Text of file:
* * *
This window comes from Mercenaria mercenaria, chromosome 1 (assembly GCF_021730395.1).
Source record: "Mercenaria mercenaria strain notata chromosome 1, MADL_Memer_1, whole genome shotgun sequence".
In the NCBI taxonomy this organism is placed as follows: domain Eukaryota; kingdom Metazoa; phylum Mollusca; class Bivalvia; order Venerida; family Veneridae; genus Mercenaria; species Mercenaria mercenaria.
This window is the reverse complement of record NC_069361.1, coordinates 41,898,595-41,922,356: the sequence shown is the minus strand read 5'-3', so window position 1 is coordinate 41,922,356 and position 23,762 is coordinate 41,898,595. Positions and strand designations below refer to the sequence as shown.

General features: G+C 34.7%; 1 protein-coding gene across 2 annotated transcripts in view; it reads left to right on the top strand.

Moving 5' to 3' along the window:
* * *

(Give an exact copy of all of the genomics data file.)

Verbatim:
This window comes from Mercenaria mercenaria, chromosome 1 (assembly GCF_021730395.1).
Source record: "Mercenaria mercenaria strain notata chromosome 1, MADL_Memer_1, whole genome shotgun sequence".
In the NCBI taxonomy this organism is placed as follows: domain Eukaryota; kingdom Metazoa; phylum Mollusca; class Bivalvia; order Venerida; family Veneridae; genus Mercenaria; species Mercenaria mercenaria.
This window is the reverse complement of record NC_069361.1, coordinates 41,898,595-41,922,356: the sequence shown is the minus strand read 5'-3', so window position 1 is coordinate 41,922,356 and position 23,762 is coordinate 41,898,595. Positions and strand designations below refer to the sequence as shown.

General features: G+C 34.7%; 1 protein-coding gene across 2 annotated transcripts in view; it reads left to right on the top strand.

Moving 5' to 3' along the window: